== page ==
A new wave of historical scholarship has started to make us rethink the way in which we understand India’s foreign policy, yet many important episodes of this history still remain under-studied. This is the case with the Government of India’s handling of the territory of Goa until it became an Indian territory, years after India’s independence in 1947. In 1961, Goa was integrated in the Indian Union with the Operation Vijay, after having been a Portuguese possession since the 16th century. Why did this operation take so long? How did the Indian government discuss the issue and strive to solve it over the preceding years? Thanks to new archival research, this paper analyses the ways in which the Government of India addressed the issue of contested sovereignty in Goa. It provides insights about how members of the Government and diplomats crafted India’s policy until the decision to ultimately use military means.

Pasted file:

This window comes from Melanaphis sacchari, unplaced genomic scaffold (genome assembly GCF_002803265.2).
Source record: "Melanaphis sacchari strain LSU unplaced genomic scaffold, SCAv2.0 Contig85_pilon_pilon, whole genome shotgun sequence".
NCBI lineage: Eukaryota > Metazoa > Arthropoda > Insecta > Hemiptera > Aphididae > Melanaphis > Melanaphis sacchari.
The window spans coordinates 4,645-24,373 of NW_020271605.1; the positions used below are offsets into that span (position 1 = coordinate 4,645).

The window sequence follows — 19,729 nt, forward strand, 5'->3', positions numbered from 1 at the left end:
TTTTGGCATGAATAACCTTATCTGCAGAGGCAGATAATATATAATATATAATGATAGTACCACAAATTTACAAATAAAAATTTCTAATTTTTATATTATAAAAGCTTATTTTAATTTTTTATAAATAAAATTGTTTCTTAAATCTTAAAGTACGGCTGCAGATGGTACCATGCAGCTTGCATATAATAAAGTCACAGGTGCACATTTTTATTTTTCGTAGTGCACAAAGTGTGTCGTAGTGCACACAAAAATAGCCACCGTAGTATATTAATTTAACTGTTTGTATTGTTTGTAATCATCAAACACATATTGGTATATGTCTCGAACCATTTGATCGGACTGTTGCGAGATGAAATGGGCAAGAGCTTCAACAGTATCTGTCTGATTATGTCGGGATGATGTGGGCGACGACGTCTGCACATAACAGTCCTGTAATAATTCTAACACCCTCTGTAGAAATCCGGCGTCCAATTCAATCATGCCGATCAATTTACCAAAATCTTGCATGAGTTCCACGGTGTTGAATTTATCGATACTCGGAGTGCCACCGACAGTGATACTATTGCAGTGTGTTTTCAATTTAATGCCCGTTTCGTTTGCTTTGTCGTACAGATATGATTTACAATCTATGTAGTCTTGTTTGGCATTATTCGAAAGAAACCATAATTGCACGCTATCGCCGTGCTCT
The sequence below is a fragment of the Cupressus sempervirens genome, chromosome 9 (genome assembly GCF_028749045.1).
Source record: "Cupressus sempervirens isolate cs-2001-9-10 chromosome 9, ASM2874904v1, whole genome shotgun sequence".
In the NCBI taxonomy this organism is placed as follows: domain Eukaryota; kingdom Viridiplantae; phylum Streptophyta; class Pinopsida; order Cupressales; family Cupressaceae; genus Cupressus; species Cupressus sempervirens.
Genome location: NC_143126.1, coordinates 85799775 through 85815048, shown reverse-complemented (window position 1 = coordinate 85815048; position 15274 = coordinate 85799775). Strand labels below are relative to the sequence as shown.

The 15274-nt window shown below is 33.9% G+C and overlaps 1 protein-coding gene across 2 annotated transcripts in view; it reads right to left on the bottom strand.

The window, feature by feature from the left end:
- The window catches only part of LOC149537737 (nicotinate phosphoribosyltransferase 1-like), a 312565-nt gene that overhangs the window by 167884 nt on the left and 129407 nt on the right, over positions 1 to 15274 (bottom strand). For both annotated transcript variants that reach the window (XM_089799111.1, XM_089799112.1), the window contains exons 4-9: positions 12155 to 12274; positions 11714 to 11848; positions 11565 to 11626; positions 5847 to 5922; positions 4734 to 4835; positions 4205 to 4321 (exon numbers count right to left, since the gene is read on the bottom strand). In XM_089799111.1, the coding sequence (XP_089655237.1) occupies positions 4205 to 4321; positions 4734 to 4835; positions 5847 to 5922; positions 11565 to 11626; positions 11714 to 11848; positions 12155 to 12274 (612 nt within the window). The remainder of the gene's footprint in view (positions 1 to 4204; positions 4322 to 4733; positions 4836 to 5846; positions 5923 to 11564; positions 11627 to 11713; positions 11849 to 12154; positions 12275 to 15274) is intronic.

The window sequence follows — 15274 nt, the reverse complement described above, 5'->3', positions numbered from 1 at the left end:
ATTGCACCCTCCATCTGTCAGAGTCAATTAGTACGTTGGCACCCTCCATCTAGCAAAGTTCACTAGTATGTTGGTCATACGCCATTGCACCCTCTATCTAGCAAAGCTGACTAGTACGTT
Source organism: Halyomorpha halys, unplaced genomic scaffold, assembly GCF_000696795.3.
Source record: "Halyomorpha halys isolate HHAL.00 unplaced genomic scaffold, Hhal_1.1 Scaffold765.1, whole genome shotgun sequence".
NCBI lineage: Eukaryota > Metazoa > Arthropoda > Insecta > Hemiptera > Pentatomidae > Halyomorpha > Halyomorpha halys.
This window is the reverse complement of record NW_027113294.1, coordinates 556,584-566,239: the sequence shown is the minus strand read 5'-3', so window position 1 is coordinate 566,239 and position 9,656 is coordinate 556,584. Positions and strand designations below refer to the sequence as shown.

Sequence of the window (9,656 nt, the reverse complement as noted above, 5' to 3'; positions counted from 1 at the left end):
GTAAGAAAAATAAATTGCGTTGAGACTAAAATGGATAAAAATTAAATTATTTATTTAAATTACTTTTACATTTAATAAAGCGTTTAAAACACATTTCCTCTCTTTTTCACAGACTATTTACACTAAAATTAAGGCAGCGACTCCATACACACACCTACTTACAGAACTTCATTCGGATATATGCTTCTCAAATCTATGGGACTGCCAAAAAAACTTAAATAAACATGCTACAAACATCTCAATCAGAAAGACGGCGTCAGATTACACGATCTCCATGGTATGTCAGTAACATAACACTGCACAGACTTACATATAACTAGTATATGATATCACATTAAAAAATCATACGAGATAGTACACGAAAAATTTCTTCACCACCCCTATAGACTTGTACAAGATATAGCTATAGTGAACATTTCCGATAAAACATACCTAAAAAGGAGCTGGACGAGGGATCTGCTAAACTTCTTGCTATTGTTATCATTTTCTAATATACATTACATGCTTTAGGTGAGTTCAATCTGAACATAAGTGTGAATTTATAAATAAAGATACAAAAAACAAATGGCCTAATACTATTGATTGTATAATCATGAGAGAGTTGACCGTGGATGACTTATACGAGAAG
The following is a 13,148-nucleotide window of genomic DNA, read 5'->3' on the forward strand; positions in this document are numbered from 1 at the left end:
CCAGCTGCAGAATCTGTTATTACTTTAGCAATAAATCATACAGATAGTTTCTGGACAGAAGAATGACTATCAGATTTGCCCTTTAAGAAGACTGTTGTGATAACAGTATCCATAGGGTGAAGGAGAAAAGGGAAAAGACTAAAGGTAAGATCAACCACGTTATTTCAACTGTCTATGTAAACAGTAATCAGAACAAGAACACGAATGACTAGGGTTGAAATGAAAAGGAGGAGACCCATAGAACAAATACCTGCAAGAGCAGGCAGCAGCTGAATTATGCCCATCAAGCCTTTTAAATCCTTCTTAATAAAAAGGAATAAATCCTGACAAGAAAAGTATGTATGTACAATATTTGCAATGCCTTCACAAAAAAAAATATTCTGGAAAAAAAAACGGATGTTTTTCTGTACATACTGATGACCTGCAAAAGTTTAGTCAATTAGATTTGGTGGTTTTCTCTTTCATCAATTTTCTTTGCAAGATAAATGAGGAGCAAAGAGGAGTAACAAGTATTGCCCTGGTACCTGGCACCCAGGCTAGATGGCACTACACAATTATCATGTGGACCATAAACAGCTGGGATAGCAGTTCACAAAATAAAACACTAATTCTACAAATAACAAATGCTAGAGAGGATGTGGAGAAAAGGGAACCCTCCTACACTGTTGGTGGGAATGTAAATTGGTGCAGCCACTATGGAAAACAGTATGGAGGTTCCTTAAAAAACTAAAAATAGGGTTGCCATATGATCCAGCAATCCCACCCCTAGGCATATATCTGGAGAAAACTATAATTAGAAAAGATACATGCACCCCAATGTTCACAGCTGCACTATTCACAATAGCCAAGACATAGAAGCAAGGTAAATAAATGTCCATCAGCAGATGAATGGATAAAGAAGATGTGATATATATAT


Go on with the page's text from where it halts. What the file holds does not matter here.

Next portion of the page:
Beyond providing a better understanding of the functioning of policy-making under Jawaharlal Nehru’s prime ministership, such examination allows us to question and qualify several enduring ideas about India’s foreign policy at the time. It notably shows how complex India’s relationship to sovereignty was, even after independence. More generally, it helps to reconstruct the historical emergence of an understanding of sovereignty in India between the 1940s and the 1960s.